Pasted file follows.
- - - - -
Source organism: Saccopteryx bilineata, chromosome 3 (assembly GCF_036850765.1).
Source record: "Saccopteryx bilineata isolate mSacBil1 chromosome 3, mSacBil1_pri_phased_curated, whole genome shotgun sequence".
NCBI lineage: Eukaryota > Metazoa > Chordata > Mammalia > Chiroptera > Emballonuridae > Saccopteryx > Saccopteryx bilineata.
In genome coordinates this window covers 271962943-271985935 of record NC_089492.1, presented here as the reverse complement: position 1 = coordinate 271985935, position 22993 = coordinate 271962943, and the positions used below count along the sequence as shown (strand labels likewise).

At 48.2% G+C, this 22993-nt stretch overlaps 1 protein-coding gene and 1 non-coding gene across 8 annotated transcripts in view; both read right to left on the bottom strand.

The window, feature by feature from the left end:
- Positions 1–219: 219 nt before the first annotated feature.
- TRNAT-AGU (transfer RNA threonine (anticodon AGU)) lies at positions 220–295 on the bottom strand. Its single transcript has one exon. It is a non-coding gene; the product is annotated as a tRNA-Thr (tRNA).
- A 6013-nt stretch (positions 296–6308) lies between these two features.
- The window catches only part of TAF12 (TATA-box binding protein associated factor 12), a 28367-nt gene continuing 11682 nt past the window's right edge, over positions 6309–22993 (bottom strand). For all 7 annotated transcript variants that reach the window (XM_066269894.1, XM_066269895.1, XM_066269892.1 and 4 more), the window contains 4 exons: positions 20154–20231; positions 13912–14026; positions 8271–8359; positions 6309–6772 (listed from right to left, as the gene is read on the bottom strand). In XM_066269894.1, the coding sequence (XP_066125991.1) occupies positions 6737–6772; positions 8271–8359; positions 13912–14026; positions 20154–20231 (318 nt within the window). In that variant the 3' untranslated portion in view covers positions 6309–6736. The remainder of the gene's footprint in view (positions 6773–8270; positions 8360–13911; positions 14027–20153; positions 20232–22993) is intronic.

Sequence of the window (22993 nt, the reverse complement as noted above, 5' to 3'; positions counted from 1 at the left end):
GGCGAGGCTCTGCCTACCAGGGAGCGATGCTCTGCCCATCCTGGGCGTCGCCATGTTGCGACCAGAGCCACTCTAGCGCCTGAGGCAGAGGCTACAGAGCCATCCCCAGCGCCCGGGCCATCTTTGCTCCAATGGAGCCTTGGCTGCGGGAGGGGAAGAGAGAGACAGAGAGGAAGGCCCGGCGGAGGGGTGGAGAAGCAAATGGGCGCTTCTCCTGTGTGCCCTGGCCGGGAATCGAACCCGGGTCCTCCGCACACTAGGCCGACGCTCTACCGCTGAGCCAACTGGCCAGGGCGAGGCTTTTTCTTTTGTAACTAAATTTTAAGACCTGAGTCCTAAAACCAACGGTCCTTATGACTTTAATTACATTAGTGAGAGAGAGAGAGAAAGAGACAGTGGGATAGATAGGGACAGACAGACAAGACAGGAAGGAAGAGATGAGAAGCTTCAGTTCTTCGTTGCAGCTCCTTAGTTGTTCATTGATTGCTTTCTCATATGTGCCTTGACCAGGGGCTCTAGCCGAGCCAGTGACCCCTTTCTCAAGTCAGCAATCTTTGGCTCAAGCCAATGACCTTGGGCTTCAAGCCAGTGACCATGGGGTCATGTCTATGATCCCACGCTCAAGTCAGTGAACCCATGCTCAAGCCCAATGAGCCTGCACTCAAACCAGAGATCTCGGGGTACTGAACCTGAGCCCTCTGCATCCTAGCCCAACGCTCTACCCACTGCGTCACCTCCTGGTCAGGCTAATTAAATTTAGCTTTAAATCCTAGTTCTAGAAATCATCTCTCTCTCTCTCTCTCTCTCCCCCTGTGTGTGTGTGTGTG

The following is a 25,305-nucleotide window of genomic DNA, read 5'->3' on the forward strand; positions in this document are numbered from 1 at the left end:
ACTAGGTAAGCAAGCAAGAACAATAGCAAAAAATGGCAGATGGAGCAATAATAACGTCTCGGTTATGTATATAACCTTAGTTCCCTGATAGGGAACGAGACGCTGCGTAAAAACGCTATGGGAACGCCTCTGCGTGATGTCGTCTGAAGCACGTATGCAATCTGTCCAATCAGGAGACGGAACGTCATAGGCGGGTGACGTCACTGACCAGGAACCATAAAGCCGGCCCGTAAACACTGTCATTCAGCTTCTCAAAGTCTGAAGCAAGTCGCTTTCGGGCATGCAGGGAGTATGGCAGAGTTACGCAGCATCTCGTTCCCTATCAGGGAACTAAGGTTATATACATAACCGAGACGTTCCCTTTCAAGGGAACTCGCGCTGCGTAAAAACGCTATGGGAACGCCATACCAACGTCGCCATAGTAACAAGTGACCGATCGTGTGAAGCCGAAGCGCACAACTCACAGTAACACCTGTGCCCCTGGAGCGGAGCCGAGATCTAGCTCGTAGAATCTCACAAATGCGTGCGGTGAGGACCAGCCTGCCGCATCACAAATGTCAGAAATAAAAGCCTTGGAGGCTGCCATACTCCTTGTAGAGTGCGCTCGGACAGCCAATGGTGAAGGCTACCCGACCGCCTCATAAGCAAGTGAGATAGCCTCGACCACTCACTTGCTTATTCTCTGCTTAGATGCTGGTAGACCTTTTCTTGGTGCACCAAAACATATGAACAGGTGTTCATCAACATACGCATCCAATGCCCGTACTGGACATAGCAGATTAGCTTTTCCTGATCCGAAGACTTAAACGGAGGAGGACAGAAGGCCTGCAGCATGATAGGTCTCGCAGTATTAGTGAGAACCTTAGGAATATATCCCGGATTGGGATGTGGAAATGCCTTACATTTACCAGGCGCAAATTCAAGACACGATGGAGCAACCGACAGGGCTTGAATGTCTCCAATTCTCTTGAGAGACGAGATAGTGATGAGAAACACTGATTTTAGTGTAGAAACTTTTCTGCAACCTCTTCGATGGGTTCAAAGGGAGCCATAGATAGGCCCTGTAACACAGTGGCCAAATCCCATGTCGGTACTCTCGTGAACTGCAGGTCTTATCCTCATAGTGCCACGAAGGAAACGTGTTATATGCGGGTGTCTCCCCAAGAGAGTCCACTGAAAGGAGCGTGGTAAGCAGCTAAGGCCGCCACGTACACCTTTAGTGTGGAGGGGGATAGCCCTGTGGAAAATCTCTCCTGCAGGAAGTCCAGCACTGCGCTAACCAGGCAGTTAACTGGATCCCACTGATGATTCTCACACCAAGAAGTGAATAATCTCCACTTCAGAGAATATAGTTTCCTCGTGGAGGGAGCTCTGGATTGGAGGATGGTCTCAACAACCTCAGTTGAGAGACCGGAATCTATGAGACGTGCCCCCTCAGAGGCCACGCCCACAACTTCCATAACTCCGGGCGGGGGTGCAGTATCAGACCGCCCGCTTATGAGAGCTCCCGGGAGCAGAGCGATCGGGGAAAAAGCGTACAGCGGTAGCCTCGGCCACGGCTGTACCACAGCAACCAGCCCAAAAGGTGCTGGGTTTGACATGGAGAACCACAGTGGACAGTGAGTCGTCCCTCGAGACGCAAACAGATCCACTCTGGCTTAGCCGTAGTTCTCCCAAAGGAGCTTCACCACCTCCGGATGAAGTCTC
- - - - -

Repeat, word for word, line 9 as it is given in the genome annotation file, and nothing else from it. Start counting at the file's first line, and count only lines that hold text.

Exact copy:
- A 6013-nt stretch (positions 296–6308) lies between these two features.